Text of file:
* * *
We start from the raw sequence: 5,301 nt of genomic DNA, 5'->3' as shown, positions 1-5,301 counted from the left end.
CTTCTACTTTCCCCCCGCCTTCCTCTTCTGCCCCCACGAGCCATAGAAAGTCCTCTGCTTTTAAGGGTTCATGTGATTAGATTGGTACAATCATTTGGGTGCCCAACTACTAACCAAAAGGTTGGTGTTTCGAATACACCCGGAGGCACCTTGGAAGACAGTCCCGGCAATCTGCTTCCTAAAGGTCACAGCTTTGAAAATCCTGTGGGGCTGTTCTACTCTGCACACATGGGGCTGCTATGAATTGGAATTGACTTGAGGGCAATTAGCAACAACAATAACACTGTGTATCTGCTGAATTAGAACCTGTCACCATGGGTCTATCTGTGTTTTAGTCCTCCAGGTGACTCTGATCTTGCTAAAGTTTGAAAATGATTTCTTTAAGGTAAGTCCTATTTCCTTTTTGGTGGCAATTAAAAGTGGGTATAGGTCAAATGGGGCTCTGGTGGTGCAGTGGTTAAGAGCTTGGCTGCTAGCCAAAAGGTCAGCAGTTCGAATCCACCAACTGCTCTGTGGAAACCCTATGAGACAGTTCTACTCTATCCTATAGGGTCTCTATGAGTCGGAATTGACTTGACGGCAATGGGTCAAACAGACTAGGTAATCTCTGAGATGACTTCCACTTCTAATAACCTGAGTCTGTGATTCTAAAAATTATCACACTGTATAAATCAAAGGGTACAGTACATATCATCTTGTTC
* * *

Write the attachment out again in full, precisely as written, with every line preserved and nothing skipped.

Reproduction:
We start from the raw sequence: 5,301 nt of genomic DNA, 5'->3' as shown, positions 1-5,301 counted from the left end.
CTTCTACTTTCCCCCCGCCTTCCTCTTCTGCCCCCACGAGCCATAGAAAGTCCTCTGCTTTTAAGGGTTCATGTGATTAGATTGGTACAATCATTTGGGTGCCCAACTACTAACCAAAAGGTTGGTGTTTCGAATACACCCGGAGGCACCTTGGAAGACAGTCCCGGCAATCTGCTTCCTAAAGGTCACAGCTTTGAAAATCCTGTGGGGCTGTTCTACTCTGCACACATGGGGCTGCTATGAATTGGAATTGACTTGAGGGCAATTAGCAACAACAATAACACTGTGTATCTGCTGAATTAGAACCTGTCACCATGGGTCTATCTGTGTTTTAGTCCTCCAGGTGACTCTGATCTTGCTAAAGTTTGAAAATGATTTCTTTAAGGTAAGTCCTATTTCCTTTTTGGTGGCAATTAAAAGTGGGTATAGGTCAAATGGGGCTCTGGTGGTGCAGTGGTTAAGAGCTTGGCTGCTAGCCAAAAGGTCAGCAGTTCGAATCCACCAACTGCTCTGTGGAAACCCTATGAGACAGTTCTACTCTATCCTATAGGGTCTCTATGAGTCGGAATTGACTTGACGGCAATGGGTCAAACAGACTAGGTAATCTCTGAGATGACTTCCACTTCTAATAACCTGAGTCTGTGATTCTAAAAATTATCACACTGTATAAATCAAAGGGTACAGTACATATCATCTTGTTC